Simultaneous delivery of anti-miR21 with doxorubicin prodrug by mimetic lipoprotein nanoparticles for synergistic effect against drug resistance in cancer cells
Received 12 September 2016
Accepted for publication 1 December 2016
Published 30 December 2016 Volume 2017:12 Pages 217—237
Checked for plagiarism Yes
Review by Single anonymous peer review
Peer reviewer comments 3
Editor who approved publication: Professor Lei Yang
Mengjie Rui, Yang Qu, Tong Gao, Yanru Ge, Chunlai Feng, Ximing Xu
Department of Pharmaceutics, School of Pharmacy, Jiangsu University, Zhenjiang, People’s Republic of China
Abstract: The development of drug resistance in cancer cells is one of the major obstacles to achieving effective chemotherapy. We hypothesized that the combination of a doxorubicin (Dox) prodrug and microRNA (miR)21 inhibitor might show synergistic antitumor effects on drug-resistant breast cancer cells. In this study, we aimed to develop new high-density lipoprotein-mimicking nanoparticles (HMNs) for coencapsulation and codelivery of this potential combination. Dox was coupled with a nuclear localization signal (NLS) peptide to construct a prodrug (NLS-Dox), thereby electrostatically condensing miR21 inhibitor (anti-miR21) to form cationic complexes. The HMNs were formulated by shielding these complexes with anionic lipids and Apo AI proteins. We have characterized that the coloaded HMNs had uniformly dispersed distribution, favorable negatively charged surface, and high coencapsulation efficiency. The HMN formulation effectively codelivered NLS-Dox and anti-miR21 into Dox-resistant breast cancer MCF7/ADR cells and wild-type MCF7 cells via a high-density-lipoprotein receptor-mediated pathway, which facilitated the escape of Pgp drug efflux. The coloaded HMNs consisting of NLS-Dox/anti-miR21 demonstrated greater cytotoxicity with enhanced intracellular accumulation in resistant MCF7/ADR cells compared with free Dox solution. The reversal of drug resistance by coloaded HMNs might be attributed to the suppression of miR21 expression and the related antiapoptosis network. Furthermore, the codelivery of anti-miR21 and NLS-Dox by HMNs showed synergistic antiproliferative effects in MCF7/ADR-bearing nude mice, and was more effective in tumor inhibition than other drug formulations. These data suggested that codelivery of anti-miR21 and chemotherapeutic agents by HMNs might be a promising strategy for antitumor therapy, and could restore the drug sensitivity of cancer cells, alter intracellular drug distribution, and ultimately enhance chemotherapeutic effects.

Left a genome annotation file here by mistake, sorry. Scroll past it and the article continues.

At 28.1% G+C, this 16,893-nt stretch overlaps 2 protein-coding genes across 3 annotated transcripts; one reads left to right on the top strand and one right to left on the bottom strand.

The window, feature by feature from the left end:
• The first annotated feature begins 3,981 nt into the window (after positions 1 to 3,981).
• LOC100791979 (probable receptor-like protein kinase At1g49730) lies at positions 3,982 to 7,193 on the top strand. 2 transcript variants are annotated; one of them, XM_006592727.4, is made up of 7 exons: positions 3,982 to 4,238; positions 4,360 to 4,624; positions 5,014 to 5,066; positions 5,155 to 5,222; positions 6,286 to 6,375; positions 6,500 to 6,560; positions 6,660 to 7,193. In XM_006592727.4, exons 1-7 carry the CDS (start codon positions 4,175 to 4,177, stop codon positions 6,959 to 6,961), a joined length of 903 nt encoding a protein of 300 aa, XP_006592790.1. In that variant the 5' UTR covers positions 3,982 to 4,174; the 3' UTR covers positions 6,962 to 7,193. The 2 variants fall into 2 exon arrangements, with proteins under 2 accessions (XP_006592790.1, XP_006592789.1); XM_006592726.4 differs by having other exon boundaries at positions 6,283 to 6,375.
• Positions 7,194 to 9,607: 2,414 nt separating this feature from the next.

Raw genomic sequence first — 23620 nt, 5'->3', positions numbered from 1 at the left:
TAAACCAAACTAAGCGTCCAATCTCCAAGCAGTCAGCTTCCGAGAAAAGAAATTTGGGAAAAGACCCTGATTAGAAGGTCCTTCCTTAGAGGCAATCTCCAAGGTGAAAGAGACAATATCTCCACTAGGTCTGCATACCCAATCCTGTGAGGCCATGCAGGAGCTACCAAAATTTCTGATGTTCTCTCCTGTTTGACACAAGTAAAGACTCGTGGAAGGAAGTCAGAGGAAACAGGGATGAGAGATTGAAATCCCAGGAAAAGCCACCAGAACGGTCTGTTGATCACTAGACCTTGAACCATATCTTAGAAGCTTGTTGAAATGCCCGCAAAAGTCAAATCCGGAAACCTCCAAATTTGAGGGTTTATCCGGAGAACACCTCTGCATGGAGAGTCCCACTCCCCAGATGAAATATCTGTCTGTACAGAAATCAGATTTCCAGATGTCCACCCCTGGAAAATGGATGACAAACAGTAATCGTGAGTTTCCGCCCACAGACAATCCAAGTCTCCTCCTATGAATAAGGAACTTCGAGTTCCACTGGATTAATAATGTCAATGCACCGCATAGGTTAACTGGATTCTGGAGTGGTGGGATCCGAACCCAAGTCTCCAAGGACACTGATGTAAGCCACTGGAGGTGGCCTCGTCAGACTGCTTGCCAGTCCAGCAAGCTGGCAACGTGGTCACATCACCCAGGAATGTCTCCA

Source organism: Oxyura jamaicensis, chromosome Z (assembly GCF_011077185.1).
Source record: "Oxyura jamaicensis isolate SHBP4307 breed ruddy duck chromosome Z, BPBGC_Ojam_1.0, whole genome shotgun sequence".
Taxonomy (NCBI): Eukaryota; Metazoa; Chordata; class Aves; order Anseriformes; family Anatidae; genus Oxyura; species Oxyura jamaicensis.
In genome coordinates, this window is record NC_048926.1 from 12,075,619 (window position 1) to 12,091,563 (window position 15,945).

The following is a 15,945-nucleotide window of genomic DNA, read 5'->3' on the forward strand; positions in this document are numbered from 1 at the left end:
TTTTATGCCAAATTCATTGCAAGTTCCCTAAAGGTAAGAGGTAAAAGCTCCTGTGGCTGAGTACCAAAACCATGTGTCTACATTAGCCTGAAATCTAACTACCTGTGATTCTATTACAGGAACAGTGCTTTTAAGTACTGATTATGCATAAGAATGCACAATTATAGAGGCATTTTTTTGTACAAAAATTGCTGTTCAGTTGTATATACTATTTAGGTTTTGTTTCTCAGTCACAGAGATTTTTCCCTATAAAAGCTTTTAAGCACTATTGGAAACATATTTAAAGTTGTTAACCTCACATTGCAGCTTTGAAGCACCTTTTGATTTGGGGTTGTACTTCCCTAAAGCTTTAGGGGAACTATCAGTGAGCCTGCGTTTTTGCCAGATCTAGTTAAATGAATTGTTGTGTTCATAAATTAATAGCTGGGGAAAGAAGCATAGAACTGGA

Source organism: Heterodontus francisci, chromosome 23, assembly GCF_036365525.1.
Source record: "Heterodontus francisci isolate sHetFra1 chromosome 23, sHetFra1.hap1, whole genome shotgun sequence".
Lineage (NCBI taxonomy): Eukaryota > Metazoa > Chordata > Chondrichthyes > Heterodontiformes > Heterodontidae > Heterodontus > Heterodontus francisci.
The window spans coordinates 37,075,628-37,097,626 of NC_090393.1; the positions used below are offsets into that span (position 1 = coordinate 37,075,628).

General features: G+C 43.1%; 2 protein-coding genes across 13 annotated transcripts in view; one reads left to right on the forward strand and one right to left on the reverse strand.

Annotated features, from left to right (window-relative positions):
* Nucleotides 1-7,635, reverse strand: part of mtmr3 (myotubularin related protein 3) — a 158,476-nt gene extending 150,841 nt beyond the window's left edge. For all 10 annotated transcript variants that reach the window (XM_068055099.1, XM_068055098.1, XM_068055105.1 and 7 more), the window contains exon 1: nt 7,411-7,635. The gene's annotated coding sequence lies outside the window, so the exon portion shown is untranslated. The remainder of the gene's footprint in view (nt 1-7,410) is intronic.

Keywords: drug resistance, microRNA21 inhibitor, doxorubicin prodrug, nuclear localization signal peptide, lipoprotein-mimicking nanoparticles, breast cancer therapy
Cancer is one of the leading causes of morbidity and mortality worldwide, and its incidence has gradually increased over the past few decades.1,2 Despite chemotherapy bringing significant progress to a variety of cancers, the efficacy of cancer treatment has been largely limited by the development of drug resistance. The emergence of drug resistance mainly arises from the overexpression of membrane proteins that activate the efflux pump, thereby exporting drugs before they reach their intracellular sites of action.3–5 Pgp, a typical drug-efflux transporter, has received increasing attention, due to the fact that it plays a vital role in drug resistance.6 Accordingly, considerable efforts have been focused on inhibiting the function of Pgp and ultimately increasing intracellular accumulation of drugs.7 Previous studies have reported various inhibitors that were designed to block Pgp activity.8–10 Nevertheless, the applications of these inhibitors were more or less likely to interfere with the chemotherapeutic agents, leading to impaired antitumor efficacy and undesirable side reactions. Therefore, an alternative approach is to circumvent the pump-out effect of Pgp, rather than to inhibit its function directly, by developing anticancer agents that are not substrates for the Pgp transporter.
The anthracycline doxorubicin (Dox) is one of the most efficacious anticancer chemotherapeutics for the treatment of a broad range of neoplasms, such as breast cancer, acute leukemia, and malignant lymphoma.11 In clinical trials, the emerging drawback of Dox has been acquired drug resistance of cancer cells that led to reduced intracellular concentration of drugs. Previous studies have demonstrated that Dox cannot efficiently enter the nucleus of drug-resistant MCF7/ADR breast cancer cells, whereas Dox accumulates highly in the nuclei of parental MCF7 cells.6,12 This discrepancy stems from the pump-out effect of overexpressed Pgp proteins, which transport Dox away from its target. To address the drug-resistance issue, researchers have synthesized a large number of Dox prodrugs, which have demonstrated great potential in anticancer treatment.13–15 One of these attempts is to escape the recognition of the Pgp transporter and efficiently deliver Dox into nuclei inside cancer cells. Recently, the nuclear localization signal (NLS) peptides have demonstrated the inspiring ability to facilitate active transportation toward nuclei, potentially bypassing the export of drugs by Pgp proteins. According to previous studies, the most widely used NLS peptide is the SV40 large T antigen (Pro-Lys-Lys-Lys-Arg-Lys-Val), which enabled effective and nucleus-targeting delivery of nanocrystals,16 gold nanoparticles,17 and DNA18 to cancer cells. In the light of the promising property of NLS peptide, we supposed that the coupling of NLS peptide to Dox could provide a strategy to deliver Dox efficiently to nuclei and eventually improve the therapeutic effect in Dox-resistant cancer cells.